Sunday, March 15, 2009

The NAMI Mental Health Report Card: Grading the States 2009

The National Alliance on Mentally Ill Mental Illness came out with their report card on how each state is taking care of mental health issues. The national average is a big, fat D. As the kids would say, "epic FAIL!".

Only 6 states scored a B (sorry, no A's): Connecticut, Maine, Maryland, Massachusetts, New York, and Oklahoma. Nice to see in Maryland we moved from a C in 2006 to a B.

What prevents us (all states) from doing better?


Anonymous said...

Thank you for posting this.

FYI - The actual name of the organization is National Alliance on Mental Illness.

Would you mind editing your post to reflect that?


Midwife with a Knife said...

We have a mental health care system?

Anonymous said...

Eh, frankly, I'd put CA as higher than NY for parity reasons alone.

/2 cents.

Sarebear said...

Money, lobbyists, it's not a "sexy" topic, it doesn't have a bunch of cute kids dying of it (well actually . . .) but what I mean by that is image problem/perception/stigma etc., etc.

Oh, apparently, accordant to some recent survey/study, something, Utah is the "happiest" state.

I forget what show I was watching, it was a national one . . . but they were like what's with Utah and Wyoming etc. being way up there, must be the gorgeous country and wide variety of outdoor activities, etc. . . .

Or something.

Going to go see some of said gorgeous countryside in June, I love me that red rock country! Zion National Park, been there before, should be good for my soul, and hopefully I won't feel like a total gimp.

Mike said...

There should be a unified system of health care in general.

An American in Alabama should have access to the same level of care as someone in New York.

It's not the case though.

And I'm pretty sure Utah has a one of the highest levels of depression in the country.,5143,695231614,00.html

Sarebear said...

But uh, yeah, Utah definitely deserves that D.

There was a time when I had turned to every resource I could think of, and I turned to the county mental health system, that had helped me some 8 years before around the time of my suicide attempt, but this time when I had turned to them, the psychologist who talked to me over the phone, eventually told me that, yeah, while I definitely needed help, the feds had cut funding by I forget how many million and the state had only made up a small portion of it, since last I had utilized the county mental health system, which is basically the state's mental health system, and that unless I had certain sources of funding (whatever that meant, he did not say, but I presumed it meant Medicaid or Medicare), I COULD NOT BE SEEN at a county mental health facilty or provider.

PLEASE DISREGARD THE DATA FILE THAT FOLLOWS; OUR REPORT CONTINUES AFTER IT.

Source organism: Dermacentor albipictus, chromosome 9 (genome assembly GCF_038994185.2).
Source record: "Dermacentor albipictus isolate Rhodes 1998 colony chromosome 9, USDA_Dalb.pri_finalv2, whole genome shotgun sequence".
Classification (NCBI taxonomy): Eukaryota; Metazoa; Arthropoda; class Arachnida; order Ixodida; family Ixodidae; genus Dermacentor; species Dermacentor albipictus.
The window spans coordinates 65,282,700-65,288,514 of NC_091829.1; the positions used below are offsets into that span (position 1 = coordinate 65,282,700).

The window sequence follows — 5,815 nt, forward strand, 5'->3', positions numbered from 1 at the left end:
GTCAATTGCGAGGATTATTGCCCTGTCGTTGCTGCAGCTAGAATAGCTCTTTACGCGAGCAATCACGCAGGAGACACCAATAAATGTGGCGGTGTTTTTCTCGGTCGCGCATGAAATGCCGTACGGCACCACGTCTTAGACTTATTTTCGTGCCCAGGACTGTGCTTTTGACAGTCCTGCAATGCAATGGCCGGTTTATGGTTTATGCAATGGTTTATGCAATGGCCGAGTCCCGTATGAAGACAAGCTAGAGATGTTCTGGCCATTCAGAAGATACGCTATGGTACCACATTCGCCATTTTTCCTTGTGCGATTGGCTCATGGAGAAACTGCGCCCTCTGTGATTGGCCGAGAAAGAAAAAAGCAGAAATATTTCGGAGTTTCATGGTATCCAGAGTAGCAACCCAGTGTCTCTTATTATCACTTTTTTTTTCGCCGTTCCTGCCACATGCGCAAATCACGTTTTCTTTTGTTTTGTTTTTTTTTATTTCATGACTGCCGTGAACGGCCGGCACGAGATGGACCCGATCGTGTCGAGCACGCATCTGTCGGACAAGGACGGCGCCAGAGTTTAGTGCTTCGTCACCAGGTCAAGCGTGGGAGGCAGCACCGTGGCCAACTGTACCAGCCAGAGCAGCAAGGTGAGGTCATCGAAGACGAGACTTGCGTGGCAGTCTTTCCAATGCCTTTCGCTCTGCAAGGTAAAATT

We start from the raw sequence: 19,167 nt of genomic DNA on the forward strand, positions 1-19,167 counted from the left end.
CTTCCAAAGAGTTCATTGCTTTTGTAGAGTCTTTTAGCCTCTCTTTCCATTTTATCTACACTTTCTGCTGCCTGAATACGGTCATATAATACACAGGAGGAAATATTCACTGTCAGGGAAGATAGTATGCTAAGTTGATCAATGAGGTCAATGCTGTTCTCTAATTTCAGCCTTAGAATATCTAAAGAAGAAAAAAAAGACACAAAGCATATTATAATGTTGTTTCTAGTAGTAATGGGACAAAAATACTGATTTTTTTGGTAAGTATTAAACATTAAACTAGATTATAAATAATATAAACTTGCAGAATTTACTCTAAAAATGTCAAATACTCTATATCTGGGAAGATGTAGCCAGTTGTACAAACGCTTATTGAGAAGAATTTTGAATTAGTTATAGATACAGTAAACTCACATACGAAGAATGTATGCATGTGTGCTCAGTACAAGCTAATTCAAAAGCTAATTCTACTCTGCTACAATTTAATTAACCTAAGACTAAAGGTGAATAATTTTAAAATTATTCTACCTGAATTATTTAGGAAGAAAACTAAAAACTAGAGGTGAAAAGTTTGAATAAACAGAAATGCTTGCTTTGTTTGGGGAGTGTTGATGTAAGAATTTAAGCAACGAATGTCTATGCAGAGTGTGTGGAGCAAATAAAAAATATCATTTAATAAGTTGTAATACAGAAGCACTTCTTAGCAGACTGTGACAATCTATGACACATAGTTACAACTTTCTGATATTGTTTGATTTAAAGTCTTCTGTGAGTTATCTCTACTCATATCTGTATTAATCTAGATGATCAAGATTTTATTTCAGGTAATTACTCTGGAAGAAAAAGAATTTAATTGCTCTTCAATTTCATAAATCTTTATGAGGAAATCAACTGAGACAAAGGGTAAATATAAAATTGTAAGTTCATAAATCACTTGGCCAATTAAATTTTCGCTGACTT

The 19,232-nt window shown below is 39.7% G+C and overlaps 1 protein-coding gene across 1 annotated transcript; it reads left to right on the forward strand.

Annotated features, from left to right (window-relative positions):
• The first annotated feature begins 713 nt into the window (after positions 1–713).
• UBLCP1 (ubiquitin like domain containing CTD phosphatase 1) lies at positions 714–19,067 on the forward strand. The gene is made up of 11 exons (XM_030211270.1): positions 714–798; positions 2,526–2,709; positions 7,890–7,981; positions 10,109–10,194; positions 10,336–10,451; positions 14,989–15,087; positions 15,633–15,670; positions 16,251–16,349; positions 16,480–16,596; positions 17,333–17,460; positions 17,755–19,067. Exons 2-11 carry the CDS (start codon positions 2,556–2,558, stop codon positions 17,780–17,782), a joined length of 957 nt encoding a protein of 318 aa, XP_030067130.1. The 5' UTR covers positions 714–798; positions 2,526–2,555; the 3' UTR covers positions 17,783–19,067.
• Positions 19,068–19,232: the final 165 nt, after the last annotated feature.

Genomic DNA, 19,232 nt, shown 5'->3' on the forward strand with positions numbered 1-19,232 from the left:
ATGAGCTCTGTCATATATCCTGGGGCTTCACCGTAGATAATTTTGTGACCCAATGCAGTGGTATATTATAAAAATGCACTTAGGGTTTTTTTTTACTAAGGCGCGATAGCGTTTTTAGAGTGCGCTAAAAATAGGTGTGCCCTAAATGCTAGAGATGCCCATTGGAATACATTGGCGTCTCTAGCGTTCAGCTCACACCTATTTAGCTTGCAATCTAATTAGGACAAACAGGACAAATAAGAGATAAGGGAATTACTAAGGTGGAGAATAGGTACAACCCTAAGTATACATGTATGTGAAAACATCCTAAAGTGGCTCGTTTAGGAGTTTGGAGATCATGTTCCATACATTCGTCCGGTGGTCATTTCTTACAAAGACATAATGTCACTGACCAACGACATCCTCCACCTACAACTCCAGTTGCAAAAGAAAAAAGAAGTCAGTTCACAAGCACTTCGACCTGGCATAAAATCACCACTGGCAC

I was dumbfounded and completely speechless; to get across to you how I felt in those moments when I felt completely and UTTERLY ABANDONED by society, completely USELESS and UNHELPABLE, completely without HOPE of getting any kind of help, guidance, counseling, therapy, treatment, prescription supervision, ANYTHING . . . . . . that there was NO PLACE left to turn, to go . . . and I quietly thanked him for his time and compassion, and I knew he could hear it in my voice as I could not hide the quaver of the tears that were to burst as I laid the phone back down in the cradle, as I heard his frustrated and heartfelt farewell to me as well.

I then had one of the deepest sobbing sessions I can remember.

There's nothing like it, being turned away from your last hope like that.

There are days, even now, that I wonder how tenuous is the grasp that I have on the access to the help I'm getting? Things are alarmingly piling deep expense-wise in ways that are complicated and not necessarily deductible-meeting either . . .

Sarebear said...

Mike, that wouldn't surprise me. In the LDS church, there's alot of social/cultural pressure on women in various areas that many take to think that they are supposed to be perfect (they/we aren't) as well as much is expected of the men, as well, the holders of the priesthood.

But there's what's required, and then there's social/cultural pressure, and I think too many don't separate the reliqious/spiritual from the social/cultural pressure to perform, be the Molly Mormon, or whatever.

So yeah, that makes sense to me, and I know the state averages roughly 50% LDS/non-LDS I believe. Not that depression is exclusive . . . .

(Polygamists are NOT LDS/Mormons;LDS/Mormons are NOT polygamists, just to make that clear - all the press lately around a certain tv show, I had to add that.)

Retriever said...